suggest, that the jury, with the modifications I have pointed out, is well adapted for its special work—the finding of facts.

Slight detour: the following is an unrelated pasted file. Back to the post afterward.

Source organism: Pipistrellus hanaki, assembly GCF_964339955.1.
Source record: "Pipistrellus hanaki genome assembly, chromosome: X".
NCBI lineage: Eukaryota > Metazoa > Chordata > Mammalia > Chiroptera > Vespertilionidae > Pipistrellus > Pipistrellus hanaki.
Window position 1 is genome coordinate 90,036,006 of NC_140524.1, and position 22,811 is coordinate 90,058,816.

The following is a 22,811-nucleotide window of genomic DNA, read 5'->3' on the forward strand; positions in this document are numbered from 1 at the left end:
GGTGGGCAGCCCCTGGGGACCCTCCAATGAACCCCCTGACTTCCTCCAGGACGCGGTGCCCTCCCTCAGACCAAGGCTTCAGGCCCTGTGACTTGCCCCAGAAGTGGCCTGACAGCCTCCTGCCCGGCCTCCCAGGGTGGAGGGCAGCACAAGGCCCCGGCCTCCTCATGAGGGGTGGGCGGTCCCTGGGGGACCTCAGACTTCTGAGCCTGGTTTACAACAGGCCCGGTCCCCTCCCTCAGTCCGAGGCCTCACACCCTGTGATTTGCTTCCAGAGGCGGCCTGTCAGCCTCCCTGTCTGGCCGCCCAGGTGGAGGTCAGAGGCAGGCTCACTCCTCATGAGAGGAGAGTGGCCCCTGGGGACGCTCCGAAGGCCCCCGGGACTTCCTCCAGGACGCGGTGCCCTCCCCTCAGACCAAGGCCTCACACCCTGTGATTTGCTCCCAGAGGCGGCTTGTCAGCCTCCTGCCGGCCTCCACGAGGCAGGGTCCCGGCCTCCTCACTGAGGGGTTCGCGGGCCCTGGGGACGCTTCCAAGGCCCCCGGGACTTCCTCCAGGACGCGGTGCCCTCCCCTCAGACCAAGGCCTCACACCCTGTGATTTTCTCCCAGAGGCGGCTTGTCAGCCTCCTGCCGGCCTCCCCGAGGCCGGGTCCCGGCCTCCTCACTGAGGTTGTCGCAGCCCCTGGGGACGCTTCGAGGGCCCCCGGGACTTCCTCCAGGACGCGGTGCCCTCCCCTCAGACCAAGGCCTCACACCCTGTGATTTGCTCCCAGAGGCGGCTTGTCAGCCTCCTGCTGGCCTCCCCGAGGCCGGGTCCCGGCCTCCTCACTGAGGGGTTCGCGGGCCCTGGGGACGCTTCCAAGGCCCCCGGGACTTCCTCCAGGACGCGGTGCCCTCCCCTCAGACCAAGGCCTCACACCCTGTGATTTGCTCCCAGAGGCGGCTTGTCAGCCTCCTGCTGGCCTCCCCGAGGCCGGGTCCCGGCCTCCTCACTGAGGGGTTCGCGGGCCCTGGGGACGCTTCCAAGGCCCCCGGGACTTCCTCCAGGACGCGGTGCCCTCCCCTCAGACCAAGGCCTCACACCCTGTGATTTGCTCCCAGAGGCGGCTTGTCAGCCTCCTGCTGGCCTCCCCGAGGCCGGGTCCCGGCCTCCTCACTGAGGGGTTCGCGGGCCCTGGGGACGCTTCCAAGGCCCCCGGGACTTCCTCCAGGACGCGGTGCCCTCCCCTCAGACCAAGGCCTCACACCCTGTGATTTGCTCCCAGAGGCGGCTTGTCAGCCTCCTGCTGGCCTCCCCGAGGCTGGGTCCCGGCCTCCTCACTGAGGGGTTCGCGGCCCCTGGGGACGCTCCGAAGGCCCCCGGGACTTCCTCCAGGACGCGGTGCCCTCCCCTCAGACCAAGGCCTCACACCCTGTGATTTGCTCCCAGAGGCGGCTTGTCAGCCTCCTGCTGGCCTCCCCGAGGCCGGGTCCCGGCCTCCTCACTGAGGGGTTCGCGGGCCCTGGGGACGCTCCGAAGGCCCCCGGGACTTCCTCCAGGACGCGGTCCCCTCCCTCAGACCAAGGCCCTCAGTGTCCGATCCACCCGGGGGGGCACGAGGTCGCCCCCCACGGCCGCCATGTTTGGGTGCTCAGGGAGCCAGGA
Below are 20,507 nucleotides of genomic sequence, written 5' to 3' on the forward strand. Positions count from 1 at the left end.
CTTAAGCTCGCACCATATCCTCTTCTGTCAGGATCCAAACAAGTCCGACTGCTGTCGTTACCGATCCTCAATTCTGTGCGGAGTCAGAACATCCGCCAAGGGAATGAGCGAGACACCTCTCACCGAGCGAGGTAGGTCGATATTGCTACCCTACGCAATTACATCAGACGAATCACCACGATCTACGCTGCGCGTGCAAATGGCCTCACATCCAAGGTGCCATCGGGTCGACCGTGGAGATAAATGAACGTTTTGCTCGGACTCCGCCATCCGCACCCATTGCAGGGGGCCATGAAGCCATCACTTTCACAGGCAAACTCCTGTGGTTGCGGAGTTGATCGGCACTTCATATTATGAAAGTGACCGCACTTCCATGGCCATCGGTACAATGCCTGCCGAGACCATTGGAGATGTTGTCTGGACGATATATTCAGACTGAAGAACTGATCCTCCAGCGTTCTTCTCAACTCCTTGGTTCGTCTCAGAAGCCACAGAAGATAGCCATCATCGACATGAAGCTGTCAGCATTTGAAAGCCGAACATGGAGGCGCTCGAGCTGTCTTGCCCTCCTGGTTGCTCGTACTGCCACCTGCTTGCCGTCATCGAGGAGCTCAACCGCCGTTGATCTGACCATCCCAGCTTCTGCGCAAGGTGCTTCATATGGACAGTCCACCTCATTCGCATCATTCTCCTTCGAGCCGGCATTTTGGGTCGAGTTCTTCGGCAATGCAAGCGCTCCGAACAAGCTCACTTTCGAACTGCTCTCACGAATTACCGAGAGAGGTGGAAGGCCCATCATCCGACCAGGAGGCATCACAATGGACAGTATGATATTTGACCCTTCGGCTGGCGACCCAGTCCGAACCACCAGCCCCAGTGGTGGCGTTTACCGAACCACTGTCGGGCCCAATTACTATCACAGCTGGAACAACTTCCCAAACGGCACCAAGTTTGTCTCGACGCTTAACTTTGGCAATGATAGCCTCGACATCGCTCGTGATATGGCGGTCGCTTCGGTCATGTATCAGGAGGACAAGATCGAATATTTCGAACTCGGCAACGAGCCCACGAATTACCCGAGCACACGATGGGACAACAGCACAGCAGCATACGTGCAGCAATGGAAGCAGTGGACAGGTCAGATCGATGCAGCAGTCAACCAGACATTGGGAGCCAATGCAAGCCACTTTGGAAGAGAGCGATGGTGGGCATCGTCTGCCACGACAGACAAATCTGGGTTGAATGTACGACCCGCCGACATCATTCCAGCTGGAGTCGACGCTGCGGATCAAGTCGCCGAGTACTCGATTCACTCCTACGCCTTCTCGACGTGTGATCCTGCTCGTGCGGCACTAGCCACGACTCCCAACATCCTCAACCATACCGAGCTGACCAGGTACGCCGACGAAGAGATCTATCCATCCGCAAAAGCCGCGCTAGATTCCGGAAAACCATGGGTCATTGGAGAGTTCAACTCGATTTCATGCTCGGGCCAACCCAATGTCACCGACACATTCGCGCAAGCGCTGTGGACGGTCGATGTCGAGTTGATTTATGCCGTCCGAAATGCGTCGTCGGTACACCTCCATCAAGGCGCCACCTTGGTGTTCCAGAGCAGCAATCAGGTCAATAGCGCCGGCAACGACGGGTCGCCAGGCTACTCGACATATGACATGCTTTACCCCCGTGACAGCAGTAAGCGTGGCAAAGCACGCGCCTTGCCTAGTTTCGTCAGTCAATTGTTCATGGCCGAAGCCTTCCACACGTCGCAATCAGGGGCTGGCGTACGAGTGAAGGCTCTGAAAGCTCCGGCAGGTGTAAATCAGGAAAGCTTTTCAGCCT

But even stronger are the reasons for retaining the jury as a political institution. Some one has tersely said that it is not so necessary that the people get justice as that they should think they do. While this is, perhaps, putting it a little too strongly, yet there is much truth in it. Judges are usually chosen from a rank far above the mass of litigants, and the latter doubtless often feel that they are appealing for justice to one who has but little in common with the class to which they belong. And at this time, when there is a strong tendency to lengthen the tenure of judicial offices, it would be dangerous to cut off the popular branch of our judicature. The question that most threatens this country at present is the question of capital and labor. The tyranny that menaces us is not the tyranny of kings, but that of corporate capital. Whether the bench is really corrupted by the vast moneyed interests of the country is not material to the issue, if there is a deep-rooted suspicion of it in the minds of the people. Most men would feel safer, in a contest with one of these modern leviathans, to submit the facts in dispute to twelve men called from the vicinage, but what twelve no one could point out until the litigants had made the last challenge and the jury is in the custody of a sworn officer and beyond the reach of corrupting influences. Juries are doubtless sometimes corrupt, and sometimes go wrong by mistake, but the verdict of a jury, however erroneous, affects only one case, and neither establishes a bad precedent nor materially lessens our confidence in the system. The verdict deciding only the facts of the particular case has no influence upon the rights of any but the parties to that suit, and it is altogether improbable that the same twelve men will ever be called upon to sit together to try another case. So, however erroneous may be the verdict, and although every one may concede that it is wrong, no serious consequences follow, and the litigants in the next case proceed with the usual confidence in the justice of their fellow-men. It is only those who have a bad cause, or have lost confidence in mankind, that fear the jury. But how is it with the judges? Instead of their power ending with a single case, in the Federal courts and in seven States of the Union they hold their offices during life, and in the others for a term ranging from six to twenty-one years; and our present cumbrous method of impeachment, which can be effectual for nothing less than a "high crime or misdemeanor," affords but slight protection against ignorance, tyranny, or even corruption on the bench. If through ignorance or prejudice a judge has arrived at a wrong conclusion in one case, and from that conclusion there is no appeal, how can he be trusted in the next. And, still more, if he has yielded to the corrupting influences of power, or, what is practically the same thing, if the people believe he has so yielded, in one case, who but the powerful can trust him afterward? Ignorance